TV crews, which had arrived from around the world and across the city, took it all in. Right-wing activist Laura Loomer, known for her provocative tactics, derided “fake-news media freaks.” Andrew Giuliani, the son of Rudy Giuliani, the former Trump lawyer and New York City mayor, then took the horn, criticizing the case as weak and politically motivated.


“Joe Biden would not even take this case,” Andrew Giuliani said.


For his part, Trump seemed confident when he left Trump Tower on Monday morning, waving to a group of fans and leaving in a motorcade that would snarl traffic throughout lower Manhattan. (And snarl it again, of course, when he left for the day.)


Before entering the courtroom, Trump delivered a condemnation of what he termed a “political persecution,” calling it “an assault on America.” Once inside, Trump glowered at prosecutors and appeared to chuckle when one of his own social media posts was read aloud. In a dark blue suit and red tie, he looked oddly out of place in a drab courtroom that, with its wood paneling and fluorescent lights, is more “Fargo” than Mar-a-Lago.


Still, he was engaged at first, chatting with lawyers, passing notes with his lead attorney, Todd Blanche, and looking intently at Merchan.


Then, he closed his eyes, and appeared to briefly fall asleep, his chin toward his chest. He did not react to notes from his lawyer before seeming to jolt awake.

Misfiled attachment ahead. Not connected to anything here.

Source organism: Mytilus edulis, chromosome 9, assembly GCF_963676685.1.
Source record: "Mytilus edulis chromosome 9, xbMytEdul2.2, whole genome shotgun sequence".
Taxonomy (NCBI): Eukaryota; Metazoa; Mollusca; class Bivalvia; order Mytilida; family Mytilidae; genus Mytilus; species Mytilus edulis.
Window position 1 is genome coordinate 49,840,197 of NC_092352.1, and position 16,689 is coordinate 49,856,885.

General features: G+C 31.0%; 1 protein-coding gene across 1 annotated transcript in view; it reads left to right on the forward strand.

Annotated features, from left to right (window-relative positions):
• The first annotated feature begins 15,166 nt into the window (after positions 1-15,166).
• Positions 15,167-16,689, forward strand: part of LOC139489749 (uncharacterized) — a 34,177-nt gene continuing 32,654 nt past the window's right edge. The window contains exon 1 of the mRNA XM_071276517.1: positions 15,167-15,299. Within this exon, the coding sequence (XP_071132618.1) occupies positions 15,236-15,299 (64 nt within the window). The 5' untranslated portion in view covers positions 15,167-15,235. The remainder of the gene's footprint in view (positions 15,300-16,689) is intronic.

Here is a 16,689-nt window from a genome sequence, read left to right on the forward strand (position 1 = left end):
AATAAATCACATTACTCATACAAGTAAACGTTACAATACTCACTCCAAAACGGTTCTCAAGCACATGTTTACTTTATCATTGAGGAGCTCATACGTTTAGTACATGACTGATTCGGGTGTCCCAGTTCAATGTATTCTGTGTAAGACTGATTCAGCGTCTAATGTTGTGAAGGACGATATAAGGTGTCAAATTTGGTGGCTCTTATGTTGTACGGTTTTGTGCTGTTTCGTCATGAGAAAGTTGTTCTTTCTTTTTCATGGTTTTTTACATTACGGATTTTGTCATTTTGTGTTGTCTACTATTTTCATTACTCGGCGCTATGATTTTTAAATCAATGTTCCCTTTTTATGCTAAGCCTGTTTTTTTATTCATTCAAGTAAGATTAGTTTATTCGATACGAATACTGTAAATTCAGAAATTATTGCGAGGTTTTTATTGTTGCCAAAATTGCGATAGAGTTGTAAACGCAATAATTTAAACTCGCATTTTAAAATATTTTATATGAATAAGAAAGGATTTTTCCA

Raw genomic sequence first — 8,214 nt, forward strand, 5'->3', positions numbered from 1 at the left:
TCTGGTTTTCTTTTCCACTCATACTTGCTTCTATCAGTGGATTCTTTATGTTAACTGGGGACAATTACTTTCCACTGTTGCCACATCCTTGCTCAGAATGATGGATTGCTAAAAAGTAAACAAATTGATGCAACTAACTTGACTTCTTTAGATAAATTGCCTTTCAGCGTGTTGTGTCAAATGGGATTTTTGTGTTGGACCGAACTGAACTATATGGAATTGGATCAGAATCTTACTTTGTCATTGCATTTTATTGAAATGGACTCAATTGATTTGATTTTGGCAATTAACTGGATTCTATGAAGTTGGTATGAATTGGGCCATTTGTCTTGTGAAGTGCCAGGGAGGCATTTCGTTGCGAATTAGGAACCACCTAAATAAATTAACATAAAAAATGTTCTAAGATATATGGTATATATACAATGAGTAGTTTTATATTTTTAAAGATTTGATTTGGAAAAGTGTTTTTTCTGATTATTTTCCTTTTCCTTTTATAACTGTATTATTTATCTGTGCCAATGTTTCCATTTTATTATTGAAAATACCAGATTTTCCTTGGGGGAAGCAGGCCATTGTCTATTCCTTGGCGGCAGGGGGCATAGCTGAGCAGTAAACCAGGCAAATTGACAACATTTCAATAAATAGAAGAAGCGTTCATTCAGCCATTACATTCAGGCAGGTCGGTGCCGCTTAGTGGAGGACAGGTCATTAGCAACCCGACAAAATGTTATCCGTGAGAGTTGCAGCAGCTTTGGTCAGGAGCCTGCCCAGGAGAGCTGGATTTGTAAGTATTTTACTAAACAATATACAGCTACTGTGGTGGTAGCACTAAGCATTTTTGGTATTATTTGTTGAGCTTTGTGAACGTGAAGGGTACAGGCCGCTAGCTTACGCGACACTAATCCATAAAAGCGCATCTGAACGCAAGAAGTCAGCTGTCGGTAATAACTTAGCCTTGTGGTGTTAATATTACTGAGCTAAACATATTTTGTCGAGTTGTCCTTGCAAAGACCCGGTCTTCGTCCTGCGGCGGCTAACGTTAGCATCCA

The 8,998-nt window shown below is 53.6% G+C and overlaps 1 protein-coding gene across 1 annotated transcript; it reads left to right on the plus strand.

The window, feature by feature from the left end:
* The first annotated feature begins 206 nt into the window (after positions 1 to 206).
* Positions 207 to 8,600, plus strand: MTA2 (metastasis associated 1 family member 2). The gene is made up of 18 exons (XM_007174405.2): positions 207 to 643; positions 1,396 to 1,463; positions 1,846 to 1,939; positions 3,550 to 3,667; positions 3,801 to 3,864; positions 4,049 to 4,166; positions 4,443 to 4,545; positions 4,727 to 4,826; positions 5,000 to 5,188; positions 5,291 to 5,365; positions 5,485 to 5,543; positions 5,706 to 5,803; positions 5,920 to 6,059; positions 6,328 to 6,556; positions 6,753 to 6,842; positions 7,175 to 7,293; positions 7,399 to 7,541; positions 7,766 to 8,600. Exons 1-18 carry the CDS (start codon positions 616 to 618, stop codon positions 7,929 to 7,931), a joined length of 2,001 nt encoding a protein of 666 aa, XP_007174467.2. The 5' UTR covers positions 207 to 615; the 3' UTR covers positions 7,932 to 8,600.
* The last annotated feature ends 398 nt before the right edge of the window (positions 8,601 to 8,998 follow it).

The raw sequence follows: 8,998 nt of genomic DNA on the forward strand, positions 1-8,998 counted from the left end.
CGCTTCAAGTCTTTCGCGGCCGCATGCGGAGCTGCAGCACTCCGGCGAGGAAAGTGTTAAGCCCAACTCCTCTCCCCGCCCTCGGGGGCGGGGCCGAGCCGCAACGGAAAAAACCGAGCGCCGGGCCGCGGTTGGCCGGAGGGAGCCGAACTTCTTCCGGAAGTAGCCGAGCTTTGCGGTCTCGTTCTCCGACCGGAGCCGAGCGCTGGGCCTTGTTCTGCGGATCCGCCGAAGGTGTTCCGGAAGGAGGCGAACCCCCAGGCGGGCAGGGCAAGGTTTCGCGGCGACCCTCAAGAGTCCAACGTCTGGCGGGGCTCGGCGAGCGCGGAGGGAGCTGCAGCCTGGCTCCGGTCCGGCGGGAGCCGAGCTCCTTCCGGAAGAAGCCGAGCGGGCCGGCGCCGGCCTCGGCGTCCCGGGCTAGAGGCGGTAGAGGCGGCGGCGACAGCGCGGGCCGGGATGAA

Many of Merchan’s decisions Monday displeased the former president, including the judge’s delay in deciding whether Trump could miss a day in court to go to his son Barron’s graduation in May.


Merchan also shot down a request that Trump be allowed to miss court to attend next week’s Supreme Court arguments over his assertions of almost complete immunity — a ruling that earned the former president’s ire.


“I can’t go to my son’s graduation, or that I can’t go to the United States Supreme Court,” Trump said, adding that he wouldn’t be able to campaign as regularly as he would like because he would be in court. “This is about election interference.”


Jury selection, which finally began after the judge and lawyers dealt with hours of other issues, could last a week or more: Only 11 potential jurors were heard Monday, with the process scheduled to begin again Tuesday morning.


Robert Gerhorsan, 69, a West Village resident, was dismissed by Merchan because Gerhorsan’s child’s wedding in Seattle in June could conflict with the trial. But he said the fact that Trump was facing a jury, for better or worse, was evidence that the system works.


“No one’s being treated special,” he said, adding that he loved “that no one is above the law.”


For his part, Trump sat through all seven hours Monday — minus a lunch break and however many seconds he might have slept through — with none of the outbursts that have occurred during other trials he’s been involved in. And he stayed until Merchan adjourned for the day.


But as the day ended, Trump blasted out a fundraising pitch by email.


“I JUST STORMED OUT OF BIDEN’S KANGAROO COURT!” it read, though Trump had not in fact stormed out. “What I’ve been FORCED to endure would make any patriotic American SICK.”